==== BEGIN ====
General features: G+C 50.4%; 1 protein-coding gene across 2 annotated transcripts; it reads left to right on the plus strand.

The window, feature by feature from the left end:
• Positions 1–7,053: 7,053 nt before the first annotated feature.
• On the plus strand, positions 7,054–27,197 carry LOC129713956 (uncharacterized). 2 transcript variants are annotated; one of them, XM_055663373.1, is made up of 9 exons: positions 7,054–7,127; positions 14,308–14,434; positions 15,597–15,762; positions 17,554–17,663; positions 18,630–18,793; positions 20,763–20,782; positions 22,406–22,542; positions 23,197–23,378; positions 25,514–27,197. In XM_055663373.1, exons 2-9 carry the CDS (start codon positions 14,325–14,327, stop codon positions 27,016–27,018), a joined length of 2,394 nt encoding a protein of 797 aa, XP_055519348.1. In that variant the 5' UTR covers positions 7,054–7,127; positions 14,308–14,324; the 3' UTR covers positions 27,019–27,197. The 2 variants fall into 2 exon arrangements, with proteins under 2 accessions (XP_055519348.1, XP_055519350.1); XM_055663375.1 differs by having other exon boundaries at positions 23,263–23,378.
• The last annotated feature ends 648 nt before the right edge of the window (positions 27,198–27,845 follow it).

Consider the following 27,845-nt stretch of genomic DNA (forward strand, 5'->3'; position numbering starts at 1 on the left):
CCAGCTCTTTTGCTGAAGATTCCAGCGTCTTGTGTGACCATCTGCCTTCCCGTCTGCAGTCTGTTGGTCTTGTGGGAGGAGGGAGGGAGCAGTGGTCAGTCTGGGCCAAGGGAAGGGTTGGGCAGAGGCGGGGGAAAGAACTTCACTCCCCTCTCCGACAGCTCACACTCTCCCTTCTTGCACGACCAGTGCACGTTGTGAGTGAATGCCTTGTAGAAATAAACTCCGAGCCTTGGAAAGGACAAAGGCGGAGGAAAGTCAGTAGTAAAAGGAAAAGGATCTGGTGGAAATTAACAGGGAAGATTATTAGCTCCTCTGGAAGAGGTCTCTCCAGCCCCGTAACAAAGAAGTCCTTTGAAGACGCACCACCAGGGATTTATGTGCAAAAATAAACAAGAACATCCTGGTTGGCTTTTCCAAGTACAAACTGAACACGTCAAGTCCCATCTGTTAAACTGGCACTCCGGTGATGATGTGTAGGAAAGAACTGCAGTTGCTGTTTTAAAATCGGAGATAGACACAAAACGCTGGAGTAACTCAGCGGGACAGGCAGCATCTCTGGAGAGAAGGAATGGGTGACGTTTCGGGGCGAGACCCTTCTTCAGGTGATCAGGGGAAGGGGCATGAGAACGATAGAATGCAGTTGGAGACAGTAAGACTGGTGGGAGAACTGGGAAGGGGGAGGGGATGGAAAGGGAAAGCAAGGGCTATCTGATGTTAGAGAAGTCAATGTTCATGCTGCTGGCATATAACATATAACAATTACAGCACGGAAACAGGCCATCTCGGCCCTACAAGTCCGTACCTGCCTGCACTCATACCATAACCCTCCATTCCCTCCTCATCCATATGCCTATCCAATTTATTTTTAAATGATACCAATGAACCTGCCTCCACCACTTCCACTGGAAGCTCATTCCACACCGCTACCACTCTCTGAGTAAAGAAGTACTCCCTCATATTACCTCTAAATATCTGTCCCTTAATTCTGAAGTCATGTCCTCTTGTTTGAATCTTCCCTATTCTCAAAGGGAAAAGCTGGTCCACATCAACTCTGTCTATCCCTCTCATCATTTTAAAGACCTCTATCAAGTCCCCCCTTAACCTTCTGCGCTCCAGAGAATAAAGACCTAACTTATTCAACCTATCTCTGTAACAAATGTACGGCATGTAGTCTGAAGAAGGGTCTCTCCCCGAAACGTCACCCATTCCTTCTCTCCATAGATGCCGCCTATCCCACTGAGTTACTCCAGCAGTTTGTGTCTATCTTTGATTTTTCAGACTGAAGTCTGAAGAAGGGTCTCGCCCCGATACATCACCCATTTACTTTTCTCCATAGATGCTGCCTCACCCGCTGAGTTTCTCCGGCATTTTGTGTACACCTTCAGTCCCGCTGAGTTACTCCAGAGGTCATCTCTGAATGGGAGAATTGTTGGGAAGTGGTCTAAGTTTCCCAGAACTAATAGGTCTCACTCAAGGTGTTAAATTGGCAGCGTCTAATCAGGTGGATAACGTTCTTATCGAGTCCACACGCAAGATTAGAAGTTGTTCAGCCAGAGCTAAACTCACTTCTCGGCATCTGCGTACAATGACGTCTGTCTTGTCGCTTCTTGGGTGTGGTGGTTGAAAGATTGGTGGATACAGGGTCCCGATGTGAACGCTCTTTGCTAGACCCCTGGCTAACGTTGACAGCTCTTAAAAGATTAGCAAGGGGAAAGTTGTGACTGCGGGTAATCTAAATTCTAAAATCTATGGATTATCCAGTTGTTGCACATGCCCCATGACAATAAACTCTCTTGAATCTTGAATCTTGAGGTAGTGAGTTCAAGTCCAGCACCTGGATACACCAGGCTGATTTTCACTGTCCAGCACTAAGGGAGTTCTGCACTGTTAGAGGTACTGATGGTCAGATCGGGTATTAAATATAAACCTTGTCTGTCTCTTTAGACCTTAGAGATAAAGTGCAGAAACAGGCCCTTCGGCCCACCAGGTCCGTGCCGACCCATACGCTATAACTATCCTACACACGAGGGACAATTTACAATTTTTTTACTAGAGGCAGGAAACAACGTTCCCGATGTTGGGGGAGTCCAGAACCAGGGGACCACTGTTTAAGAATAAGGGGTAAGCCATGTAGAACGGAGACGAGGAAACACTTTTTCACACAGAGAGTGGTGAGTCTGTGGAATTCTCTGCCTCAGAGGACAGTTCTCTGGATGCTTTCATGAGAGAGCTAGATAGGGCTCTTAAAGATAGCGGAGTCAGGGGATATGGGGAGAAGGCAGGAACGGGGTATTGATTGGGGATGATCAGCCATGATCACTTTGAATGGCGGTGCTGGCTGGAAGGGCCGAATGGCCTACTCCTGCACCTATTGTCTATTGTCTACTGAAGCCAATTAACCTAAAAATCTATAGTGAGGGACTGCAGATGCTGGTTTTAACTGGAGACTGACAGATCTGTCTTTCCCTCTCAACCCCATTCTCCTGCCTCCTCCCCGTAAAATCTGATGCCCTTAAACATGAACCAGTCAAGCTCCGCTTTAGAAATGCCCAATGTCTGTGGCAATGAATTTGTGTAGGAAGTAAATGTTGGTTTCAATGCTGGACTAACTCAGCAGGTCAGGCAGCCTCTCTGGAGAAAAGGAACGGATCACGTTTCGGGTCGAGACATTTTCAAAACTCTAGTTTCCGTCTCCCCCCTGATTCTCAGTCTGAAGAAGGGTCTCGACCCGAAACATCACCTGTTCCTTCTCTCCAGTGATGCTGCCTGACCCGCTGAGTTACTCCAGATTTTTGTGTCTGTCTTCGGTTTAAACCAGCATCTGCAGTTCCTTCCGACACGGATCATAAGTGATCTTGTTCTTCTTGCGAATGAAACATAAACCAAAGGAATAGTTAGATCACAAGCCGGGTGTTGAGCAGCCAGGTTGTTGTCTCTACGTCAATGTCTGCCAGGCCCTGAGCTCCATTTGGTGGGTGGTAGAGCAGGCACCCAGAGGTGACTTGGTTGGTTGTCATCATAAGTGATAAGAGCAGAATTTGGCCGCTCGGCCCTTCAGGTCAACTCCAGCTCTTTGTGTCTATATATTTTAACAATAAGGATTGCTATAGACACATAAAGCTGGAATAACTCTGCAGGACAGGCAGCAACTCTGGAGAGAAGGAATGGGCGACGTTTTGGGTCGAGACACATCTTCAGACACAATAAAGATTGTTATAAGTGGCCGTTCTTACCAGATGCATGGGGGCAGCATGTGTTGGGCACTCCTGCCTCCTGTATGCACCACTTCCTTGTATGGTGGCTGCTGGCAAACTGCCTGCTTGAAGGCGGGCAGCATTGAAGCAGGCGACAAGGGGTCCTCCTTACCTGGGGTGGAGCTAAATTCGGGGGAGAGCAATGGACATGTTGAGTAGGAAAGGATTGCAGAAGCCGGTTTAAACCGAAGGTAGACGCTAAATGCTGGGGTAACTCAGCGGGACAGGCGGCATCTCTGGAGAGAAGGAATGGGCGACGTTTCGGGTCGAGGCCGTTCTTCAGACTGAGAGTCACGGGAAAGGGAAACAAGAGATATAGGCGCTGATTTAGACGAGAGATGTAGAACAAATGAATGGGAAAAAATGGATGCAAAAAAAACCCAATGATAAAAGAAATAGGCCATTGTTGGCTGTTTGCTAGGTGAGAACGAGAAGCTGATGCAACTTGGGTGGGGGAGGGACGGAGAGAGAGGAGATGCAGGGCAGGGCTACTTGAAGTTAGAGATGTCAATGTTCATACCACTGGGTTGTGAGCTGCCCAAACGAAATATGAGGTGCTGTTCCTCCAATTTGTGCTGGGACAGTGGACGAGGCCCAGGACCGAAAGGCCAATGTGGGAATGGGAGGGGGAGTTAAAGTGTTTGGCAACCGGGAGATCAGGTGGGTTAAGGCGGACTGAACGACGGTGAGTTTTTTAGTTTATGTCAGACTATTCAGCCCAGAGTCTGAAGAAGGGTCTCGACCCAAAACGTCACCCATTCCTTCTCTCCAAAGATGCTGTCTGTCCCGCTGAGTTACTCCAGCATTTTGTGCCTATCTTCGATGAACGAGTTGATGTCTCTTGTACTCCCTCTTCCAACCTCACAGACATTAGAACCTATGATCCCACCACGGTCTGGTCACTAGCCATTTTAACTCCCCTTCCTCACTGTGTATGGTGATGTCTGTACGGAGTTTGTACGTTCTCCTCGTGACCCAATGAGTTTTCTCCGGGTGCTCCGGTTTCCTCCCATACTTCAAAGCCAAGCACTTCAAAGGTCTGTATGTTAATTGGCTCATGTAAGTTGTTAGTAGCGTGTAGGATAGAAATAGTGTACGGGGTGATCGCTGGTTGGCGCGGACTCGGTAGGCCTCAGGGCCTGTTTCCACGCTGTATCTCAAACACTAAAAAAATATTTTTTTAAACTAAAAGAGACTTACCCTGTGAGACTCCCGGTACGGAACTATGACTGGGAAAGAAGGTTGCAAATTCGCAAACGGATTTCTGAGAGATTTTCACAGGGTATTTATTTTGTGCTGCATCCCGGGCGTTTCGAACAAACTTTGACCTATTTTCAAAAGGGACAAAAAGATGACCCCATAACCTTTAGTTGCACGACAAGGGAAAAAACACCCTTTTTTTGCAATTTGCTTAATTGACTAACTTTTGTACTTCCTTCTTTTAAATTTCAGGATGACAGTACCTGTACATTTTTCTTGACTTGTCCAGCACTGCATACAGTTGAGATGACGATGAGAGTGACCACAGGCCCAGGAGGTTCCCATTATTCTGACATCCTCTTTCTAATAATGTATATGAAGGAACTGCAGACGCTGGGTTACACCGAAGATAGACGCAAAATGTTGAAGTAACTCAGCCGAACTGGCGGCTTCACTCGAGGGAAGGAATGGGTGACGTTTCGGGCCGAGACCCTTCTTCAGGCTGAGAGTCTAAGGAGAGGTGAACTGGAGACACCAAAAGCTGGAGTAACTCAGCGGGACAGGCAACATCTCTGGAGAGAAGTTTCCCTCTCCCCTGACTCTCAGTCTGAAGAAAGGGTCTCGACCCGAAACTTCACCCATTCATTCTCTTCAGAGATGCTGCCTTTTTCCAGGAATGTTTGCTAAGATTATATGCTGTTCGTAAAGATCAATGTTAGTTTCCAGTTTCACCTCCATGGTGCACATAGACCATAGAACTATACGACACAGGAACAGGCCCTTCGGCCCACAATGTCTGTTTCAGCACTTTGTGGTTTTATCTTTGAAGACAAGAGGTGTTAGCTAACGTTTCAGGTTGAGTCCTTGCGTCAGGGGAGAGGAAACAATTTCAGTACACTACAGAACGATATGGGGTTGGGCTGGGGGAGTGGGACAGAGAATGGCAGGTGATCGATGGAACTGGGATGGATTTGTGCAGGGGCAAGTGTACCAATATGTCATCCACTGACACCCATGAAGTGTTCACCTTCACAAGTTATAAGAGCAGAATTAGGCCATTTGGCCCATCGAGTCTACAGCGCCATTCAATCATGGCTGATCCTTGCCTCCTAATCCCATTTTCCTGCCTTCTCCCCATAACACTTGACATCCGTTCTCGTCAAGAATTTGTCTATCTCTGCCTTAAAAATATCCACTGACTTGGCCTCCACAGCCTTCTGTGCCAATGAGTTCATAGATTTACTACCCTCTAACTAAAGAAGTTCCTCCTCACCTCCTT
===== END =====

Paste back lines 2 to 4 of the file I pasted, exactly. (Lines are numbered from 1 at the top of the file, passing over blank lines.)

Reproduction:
The window, feature by feature from the left end:
• Positions 1–7,053: 7,053 nt before the first annotated feature.
• On the plus strand, positions 7,054–27,197 carry LOC129713956 (uncharacterized). 2 transcript variants are annotated; one of them, XM_055663373.1, is made up of 9 exons: positions 7,054–7,127; positions 14,308–14,434; positions 15,597–15,762; positions 17,554–17,663; positions 18,630–18,793; positions 20,763–20,782; positions 22,406–22,542; positions 23,197–23,378; positions 25,514–27,197. In XM_055663373.1, exons 2-9 carry the CDS (start codon positions 14,325–14,327, stop codon positions 27,016–27,018), a joined length of 2,394 nt encoding a protein of 797 aa, XP_055519348.1. In that variant the 5' UTR covers positions 7,054–7,127; positions 14,308–14,324; the 3' UTR covers positions 27,019–27,197. The 2 variants fall into 2 exon arrangements, with proteins under 2 accessions (XP_055519348.1, XP_055519350.1); XM_055663375.1 differs by having other exon boundaries at positions 23,263–23,378.